How Geolocation Has Changed

April 2012
By Kent R. Schneider, SIGNAL Magazine

I joined the U.S. Army in 1968. Having been trained as a Signal officer, I went to the field in the early 1970s with maps in hand, and I used acetate and grease pencils to prepare overlays for troop movements, command post and signal site locations, and the ever-important radio line-of-sight calculations. One of the greatest technology developments of the time was the marking pen—we got rid of grease pencils and we had color!

Fast forward to today. Troops in the field have digital communications, handheld computers, digital mapping, access to databases with friendly and enemy troop dispositions, and computer models to determine optimum terrestrial and satellite communications antenna orientation. Global Positioning System (GPS) information displayed on a digital map background shows exact location and directions to the destination.

Geospatial technology is fundamental to our professional and personal lives now. When was the last time you left the house without a navigation system in your car? Do you own an iPhone or an Android? If you do, the latest apps are asking if they can use your current location to provide information ranging from the weather forecast to the location of the nearest restaurant or gas station. And they display the information on a digital map that can be changed instantly to an imagery display. The airplane on which you travel uses GPS to navigate, and often you can pull up the current location and information on time of arrival on the personal television screen at your seat.

Recently, AFCEA hosted an industry day for the National Geospatial-Intelligence Agency (NGA). The senior leadership explained the strategic direction of the agency and the requirements for industry support going forward. Key to the strategy is not only the movement away from paper maps—although the NGA always will have to maintain some paper maps for specialized applications—in favor of digital maps and imagery, but also the placement of all this data online: in the cloud. Government users globally will be able to pull the maps and imagery they need when they need them, along with the applications they need to use them effectively. These products will be platform-independent—usable on the computer in the command center, as well as on the smartphone or the tablet in the hands of a soldier, sailor, airman, Marine or coast guardsman in the field. The user will not have to determine whether he or she has the latest map or imagery because it will be continuously upgraded as new maps and imagery become available.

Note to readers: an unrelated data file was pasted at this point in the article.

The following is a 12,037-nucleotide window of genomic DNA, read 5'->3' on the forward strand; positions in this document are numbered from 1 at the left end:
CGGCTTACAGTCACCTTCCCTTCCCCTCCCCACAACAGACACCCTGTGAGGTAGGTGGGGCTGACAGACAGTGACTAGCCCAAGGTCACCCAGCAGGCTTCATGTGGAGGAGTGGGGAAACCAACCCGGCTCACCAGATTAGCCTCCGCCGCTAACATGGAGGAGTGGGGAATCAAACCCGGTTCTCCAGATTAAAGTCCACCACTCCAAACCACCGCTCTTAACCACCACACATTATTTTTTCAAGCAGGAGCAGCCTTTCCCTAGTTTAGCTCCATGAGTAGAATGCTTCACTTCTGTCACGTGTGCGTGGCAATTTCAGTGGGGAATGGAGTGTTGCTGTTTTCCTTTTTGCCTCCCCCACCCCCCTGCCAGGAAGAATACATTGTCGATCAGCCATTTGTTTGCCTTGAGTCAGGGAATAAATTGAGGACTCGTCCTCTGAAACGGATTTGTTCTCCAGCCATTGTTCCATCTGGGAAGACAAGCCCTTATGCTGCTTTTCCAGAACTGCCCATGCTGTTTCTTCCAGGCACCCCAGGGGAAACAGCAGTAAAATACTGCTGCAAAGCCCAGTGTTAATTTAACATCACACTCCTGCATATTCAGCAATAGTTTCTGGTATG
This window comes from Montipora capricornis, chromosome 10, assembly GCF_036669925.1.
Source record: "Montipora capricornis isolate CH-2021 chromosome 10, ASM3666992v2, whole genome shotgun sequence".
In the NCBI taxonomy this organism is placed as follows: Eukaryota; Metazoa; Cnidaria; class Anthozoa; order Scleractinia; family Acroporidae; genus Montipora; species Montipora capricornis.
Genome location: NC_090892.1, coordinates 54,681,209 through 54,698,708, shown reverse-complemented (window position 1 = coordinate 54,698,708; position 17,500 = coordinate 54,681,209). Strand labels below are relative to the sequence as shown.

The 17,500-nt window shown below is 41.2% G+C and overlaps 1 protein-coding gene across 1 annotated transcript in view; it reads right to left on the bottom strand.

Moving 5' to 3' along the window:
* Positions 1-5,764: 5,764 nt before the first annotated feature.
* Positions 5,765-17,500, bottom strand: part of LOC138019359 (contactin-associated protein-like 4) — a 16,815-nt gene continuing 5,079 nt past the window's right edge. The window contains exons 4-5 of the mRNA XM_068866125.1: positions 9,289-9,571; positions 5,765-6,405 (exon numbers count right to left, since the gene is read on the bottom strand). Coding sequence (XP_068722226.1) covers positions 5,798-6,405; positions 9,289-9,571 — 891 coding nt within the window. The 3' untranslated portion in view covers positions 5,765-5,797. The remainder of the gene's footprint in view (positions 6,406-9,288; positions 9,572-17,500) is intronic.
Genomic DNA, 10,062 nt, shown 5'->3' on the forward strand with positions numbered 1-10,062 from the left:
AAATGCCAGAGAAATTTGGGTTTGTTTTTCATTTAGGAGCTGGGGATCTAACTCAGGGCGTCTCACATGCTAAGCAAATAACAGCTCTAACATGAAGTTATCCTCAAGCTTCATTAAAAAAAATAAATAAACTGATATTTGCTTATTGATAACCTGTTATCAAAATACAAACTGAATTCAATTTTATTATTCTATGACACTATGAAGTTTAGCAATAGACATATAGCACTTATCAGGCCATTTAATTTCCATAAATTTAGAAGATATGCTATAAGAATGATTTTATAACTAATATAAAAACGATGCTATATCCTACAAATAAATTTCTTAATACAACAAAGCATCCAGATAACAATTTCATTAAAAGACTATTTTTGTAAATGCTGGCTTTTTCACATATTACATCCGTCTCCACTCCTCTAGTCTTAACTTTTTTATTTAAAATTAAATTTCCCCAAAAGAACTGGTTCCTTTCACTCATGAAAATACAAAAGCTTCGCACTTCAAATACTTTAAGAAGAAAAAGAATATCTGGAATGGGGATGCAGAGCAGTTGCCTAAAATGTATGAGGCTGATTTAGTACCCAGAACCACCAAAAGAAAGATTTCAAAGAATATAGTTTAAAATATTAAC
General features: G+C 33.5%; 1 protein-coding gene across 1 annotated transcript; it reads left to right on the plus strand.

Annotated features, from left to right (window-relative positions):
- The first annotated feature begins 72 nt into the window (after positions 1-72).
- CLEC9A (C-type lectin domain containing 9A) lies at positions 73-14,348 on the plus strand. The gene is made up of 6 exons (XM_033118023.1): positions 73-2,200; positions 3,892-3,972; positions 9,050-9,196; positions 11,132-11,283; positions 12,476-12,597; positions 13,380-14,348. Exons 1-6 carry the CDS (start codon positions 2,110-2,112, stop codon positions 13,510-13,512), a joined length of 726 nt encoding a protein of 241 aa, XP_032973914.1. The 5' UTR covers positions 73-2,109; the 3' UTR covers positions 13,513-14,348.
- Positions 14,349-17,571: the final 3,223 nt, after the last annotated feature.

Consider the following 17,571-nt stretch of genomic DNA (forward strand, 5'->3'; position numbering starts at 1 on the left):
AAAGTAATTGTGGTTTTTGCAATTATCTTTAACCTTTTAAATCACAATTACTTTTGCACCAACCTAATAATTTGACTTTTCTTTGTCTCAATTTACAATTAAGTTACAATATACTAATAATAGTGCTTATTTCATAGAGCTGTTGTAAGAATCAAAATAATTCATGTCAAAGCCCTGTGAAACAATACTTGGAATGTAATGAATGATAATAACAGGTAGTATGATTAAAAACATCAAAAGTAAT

This represents a tremendous advance in geolocation. Yet, we are not entirely there today. Significant progress has been made in digitizing maps to blanket the globe and to make imagery available through a combination of government efforts and the growing body of commercial imagery. The underlying data increasingly is being made available, again through a combination of government and commercial work. Not all of this is available instantly online as the NGA wants it to be, but the agency is working diligently to make it so.

Few applications today lack robust links to geospatial data to make them more effective and efficient. These range from command and control to intelligence to logistics. Substantial progress is being made in this area, and some of the most significant new developments in the use of mapping and imagery are tied to real-time data essential to mission accomplishment.

The availability of this data is exploding, as are related applications through the amazing insertion of new technology occurring throughout government and the force structure today. Advances in bandwidth, cloud computing, cybersecurity, and mobility are putting geospatial applications in the hands of everyone on the battlefield and in the sustaining base, down to the individual. The Defense Department chief information officer’s information technology modernization campaign plan describes the full range of effort being applied to enterprise visibility and mission assurance.

This is an exciting time in our business in spite of some budget constraints. At the center of much of the progress are the geospatial technologies and those leaders who are bringing them to us. I extend my thanks to the NGA, its director, Letitia Long, and to all of the dedicated men and women working to make these solutions better. I also give kudos to all of you in industry who are working with them to advance the technologies that give us better tools with which to do our jobs.

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